Saturday, August 4, 2012

How Painter, NY Got Its Name

I decided to treat myself this evening and put some design work aside so I could play with my own creations for a change. I’m in the midst of laying the groundwork for a Call of Cthulhu campaign set to start in the late summer/early fall and that means more paranormal fun in Wildwyck County. The first investigation focuses around the small hamlet of Painter, NY. Those of you who have Fight On! #13 will find it in area A3 in the map on the magazine’s back cover.

Half the fun for a Call of Cthulhu Keeper is creating the background and evidence an investigation requires. The following emerged from this enjoyable aspect of writing an adventure, but it’s a little too long to be included in the gazetteer portion of the Wildwyck County series of articles so I’m sharing it here.

Located in the upper northwest part of Wildwyck County is the tiny hamlet of Painter, NY. Situated at the edge of the Catskill Mountains with the towering crags of Windswept Mountain staring down at it, Painter is a quiet and quaint community far off the beaten path. With slightly more than 200 residents in the hamlet’s central community, Painter is only occasionally visited by hunters and outdoorsmen seeking recreation in the wilds of the mountains beyond.

Although the name conjures up images of bohemian artists at work, the town’s name is actually a regional derivation of the word “panther,” and its origin can be traced back to an event which occurred prior to the American Revolution. That tale, recorded by the author Allen Vanderlyn in his book, Curious Tales and Fanciful Legends of Wildwyck County (Royal Oak Press, 1901), appears below:

Simon De Witt had a frightful encounter with the catamounts along the shore of the pond that now bears his name. One of the many brilliant silver oases found throughout our fair county, this pond was conspicuous, in times gone by, for its large trout, and for the numerous deer that took drink from its waters. One day in late summer, De Witt visited the pond in search of deer. He sat beneath a towering tree that stood watch over the pond’s tranquil waters, waiting for his quarry to come. While thus engaged, his attention was drawn to a curious sound above him, and looking up, De Witt glimpsed a large catamount (or as was known in the dialect of the time, a “painter”) perched on a branch directly overhead. The animal stared down at him intently with luminous eyes as if internally discussing the merits of taking De Witt for his supper rather than a succulent doe. Believing there could be no benefit in procrastination, De Witt brought his musket to his shoulder and fired. The next moment he heard the satisfying sound of the great feline hitting the ground at his feet, the turf and fallen leaves now awash in crimson.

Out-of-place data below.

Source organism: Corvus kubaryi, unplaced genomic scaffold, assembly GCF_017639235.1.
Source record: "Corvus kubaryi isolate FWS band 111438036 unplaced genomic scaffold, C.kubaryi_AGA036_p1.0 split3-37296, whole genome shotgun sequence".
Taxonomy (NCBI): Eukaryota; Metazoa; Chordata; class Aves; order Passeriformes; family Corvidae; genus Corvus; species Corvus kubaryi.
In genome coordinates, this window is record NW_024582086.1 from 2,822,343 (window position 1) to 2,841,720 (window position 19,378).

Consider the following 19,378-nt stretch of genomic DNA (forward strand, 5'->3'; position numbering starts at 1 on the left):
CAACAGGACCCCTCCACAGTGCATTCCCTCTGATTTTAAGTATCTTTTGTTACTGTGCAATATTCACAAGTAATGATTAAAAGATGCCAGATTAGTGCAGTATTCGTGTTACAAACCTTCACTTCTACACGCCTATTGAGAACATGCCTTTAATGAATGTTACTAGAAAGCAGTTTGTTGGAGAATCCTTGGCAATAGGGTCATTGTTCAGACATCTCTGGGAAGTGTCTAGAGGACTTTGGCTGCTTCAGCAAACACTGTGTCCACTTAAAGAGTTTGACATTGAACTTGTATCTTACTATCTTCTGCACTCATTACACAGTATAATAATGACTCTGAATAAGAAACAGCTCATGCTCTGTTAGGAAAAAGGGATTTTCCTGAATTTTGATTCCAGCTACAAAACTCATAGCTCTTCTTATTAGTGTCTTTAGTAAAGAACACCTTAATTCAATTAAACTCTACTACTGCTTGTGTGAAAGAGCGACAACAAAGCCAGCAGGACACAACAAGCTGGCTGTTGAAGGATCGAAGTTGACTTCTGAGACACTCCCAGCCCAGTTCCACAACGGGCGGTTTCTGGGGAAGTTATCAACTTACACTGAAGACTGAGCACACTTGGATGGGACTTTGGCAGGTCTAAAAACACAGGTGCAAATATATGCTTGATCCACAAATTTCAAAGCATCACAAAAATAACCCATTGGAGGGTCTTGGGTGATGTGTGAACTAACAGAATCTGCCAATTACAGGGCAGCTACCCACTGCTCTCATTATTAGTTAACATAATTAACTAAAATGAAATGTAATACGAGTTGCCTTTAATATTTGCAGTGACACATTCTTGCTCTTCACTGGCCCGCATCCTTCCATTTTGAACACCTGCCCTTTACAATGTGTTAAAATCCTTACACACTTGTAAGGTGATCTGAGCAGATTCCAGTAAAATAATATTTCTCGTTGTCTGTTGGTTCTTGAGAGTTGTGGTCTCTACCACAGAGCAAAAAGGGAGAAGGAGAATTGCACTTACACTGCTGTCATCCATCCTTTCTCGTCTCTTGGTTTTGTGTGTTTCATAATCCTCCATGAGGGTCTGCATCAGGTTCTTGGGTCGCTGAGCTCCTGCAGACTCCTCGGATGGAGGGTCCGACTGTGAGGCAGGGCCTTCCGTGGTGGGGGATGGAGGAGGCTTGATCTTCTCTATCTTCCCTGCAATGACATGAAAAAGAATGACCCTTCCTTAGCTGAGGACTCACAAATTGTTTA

The report of his shot startled other feline forms in activity amongst the tree-tops and De Witt feared the wood filled with painters. Fear clutching his chest, the hunter realized his great peril.

Knowing the aversion the cat-tribe bears for water, De Witt waded into the pond up to his waist. As he reloaded his musket, taking great pains to avoid wetting his powder as his endeavored to complete his task with alacrity, De Witt counted no less than five panthers amongst the shoreline trees. This number is uncommon for catamounts, who hunt not like wolves in packs, but as solitary terrors, and the hunter concluded the beasts to be a mother and young; the latter being nearly full-grown yet continuing to follow the older cat on the prowl.

The hunter unleashed a fusillade of shots aimed at his sinuous foes from the pond, bringing down three more of the beasts in swift succession. The other two took to flight and were seen no more. De Witt then waded ashore, skinned the four painters and made his way homeward, sensibly concluding that it was a dangerous locality for the pursuit of a venison supper.

The legend of De Witt’s encounter—spread largely by the hunter himself—became a popular one in the ‘Wyck amongst the homesteaders and eventually grew to be part of the local canon of myths. When the first residents arrived in the area in 1817, they named the nascent settlement after the numerous beasts that legend held ruled the sylvan vale and dubbed the waters that pooled there “De Witt’s Pond” in honor of the legendary hunter.

I’ll leave it up to the reader (and the investigators) to decide whether this story has any truth to it or if it’s just a frontier “tall tale” or perhaps a bit of a red herring devised by a fiendish mind to throw them off the track of what might be really occurring in the shadows of the Catskills. If there is some truth to it, what could it mean? Are there were-panthers prowling the woods of the ‘Wyck? Could there be a temple dedicated to Bast erected by Hyperborean refugees hidden in the mountains? Did De Witt later meet a horrible demise when he wandered into the Dreamlands and found himself in Ulthar? I know, but I’m not telling…


Toric said...

Wish I lived in your area. I'd love to play in a Call of Cthulhu campaign run by you. After participating in your DCC game at NTRPGCon and enjoying every minute of it, I can only imagine you'd run a fantastic game of Cthulhu. And I haven't gotten to play some Cthulhu in a long time. Good luck with your game when it starts up!

Michael Curtis said...

Thanks, Toric. I'm looking forward to the campaign myself and intend to do my best to make it a memorable one.